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|Title:||If you knew the end of a story would you still want to hear it? Using research poems to listen to Aboriginal stories||Contributor(s):||Saunders, Vicki (author); Usher, Kim (author); Tsey, Komla (author); Bainbridge, Roxanne (author)||Publication Date:||2016||DOI:||10.1080/08893675.2016.1133082||Handle Link:||https://hdl.handle.net/1959.11/18758||Abstract:||This paper presents a poem created whilst conducting an inquiry into one of the endings of stories told of, and by, people living with mental illness: this story ending is grouped by a word (and social movement) widely known as Recovery in mental health care. Recovery, however, is not a word commonly used in the places where this Inquiry occurred. Nor is it a category of story ending often told about Australian Aboriginal people living with a diagnosis of chronic mental illness. This inquiry was, and is, thus focussed on how the current endings of stories that surround Australian Aboriginal peoples in mental health care are being/ were told and "heard". This paper is an attempt to use poetry as a therapeutic and storytelling strategy to highlight the difference between hearing and listening, and how that difference relates to the word Recovery as a paradigm shift and story of social change.||Publication Type:||Journal Article||Source of Publication:||Journal of Poetry Therapy, 29(1), p. 1-13||Publisher:||Routledge||Place of Publication:||United Kingdom||ISSN:||1567-2344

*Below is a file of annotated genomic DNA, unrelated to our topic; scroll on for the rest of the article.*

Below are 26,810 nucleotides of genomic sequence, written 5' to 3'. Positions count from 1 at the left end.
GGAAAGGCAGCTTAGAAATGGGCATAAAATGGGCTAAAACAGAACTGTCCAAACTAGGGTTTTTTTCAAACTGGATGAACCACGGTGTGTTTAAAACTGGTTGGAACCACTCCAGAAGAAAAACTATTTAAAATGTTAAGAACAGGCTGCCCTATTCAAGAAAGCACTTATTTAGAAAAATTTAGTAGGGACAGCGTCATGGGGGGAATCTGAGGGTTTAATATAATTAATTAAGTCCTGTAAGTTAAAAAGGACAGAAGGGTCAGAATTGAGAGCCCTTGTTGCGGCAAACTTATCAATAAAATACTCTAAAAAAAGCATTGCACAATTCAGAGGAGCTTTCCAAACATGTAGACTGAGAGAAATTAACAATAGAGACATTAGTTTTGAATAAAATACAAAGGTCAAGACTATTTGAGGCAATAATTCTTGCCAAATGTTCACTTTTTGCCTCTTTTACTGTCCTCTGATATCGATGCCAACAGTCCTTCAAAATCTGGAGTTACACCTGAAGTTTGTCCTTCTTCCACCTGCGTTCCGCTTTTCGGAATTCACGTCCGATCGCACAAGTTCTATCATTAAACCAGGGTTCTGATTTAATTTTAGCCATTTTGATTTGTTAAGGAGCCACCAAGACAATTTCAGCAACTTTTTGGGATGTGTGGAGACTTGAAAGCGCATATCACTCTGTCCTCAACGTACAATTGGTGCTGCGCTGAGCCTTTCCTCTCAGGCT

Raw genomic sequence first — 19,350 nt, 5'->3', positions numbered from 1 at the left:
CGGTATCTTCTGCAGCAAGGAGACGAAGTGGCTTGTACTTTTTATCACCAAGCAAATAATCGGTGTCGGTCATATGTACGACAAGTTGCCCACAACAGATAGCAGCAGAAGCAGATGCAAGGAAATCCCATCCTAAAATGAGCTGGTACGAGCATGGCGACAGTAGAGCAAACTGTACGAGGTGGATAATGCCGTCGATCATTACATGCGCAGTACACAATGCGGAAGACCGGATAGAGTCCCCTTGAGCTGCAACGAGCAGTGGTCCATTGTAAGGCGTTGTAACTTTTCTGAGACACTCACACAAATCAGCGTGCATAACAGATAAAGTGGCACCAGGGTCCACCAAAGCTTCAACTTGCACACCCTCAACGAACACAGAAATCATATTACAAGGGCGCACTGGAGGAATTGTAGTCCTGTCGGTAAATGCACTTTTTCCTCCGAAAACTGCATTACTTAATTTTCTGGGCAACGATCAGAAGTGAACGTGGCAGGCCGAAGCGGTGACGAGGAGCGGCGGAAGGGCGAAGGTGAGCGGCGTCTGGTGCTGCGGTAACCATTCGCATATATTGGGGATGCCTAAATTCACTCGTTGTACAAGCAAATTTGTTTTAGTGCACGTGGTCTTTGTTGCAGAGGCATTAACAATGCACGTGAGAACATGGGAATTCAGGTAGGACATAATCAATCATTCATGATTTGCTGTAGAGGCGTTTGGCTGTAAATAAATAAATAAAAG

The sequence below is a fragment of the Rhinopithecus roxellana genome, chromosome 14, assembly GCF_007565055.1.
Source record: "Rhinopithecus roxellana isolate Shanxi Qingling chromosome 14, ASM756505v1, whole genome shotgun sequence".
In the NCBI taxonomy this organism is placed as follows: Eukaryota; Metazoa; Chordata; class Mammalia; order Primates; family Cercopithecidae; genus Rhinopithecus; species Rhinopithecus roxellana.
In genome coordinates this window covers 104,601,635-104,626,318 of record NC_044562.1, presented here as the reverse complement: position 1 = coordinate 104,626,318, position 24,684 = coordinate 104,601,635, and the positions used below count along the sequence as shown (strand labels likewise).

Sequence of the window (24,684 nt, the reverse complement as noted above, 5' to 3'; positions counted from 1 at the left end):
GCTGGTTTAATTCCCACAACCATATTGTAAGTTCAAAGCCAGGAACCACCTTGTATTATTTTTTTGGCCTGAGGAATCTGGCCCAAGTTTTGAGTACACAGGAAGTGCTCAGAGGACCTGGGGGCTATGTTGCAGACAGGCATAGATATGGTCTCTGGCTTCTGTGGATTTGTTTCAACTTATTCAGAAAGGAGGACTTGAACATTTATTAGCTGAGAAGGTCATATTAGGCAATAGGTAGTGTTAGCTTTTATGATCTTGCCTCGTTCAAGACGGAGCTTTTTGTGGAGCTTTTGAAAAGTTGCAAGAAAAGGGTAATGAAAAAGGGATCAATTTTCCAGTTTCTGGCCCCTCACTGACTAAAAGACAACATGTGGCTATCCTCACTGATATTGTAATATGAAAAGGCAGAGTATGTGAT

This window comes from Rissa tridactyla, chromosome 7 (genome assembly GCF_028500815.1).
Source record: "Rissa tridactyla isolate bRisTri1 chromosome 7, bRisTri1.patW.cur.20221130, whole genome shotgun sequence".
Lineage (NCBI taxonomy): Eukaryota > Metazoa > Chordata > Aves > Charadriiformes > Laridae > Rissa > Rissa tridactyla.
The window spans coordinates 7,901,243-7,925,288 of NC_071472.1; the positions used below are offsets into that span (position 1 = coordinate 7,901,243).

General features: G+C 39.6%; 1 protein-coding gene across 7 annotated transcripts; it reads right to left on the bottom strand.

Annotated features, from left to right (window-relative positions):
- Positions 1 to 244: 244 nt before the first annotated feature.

|Field of Research (FOR):||111099 Nursing not elsewhere classified||Socio-Economic Objective (SEO):||920399 Indigenous Health not elsewhere classified||Peer Reviewed:||Yes||HERDC Category Description:||C1 Refereed Article in a Scholarly Journal||Statistics to Oct 2018:||Visitors: 165
|Appears in Collections:||Journal Article|
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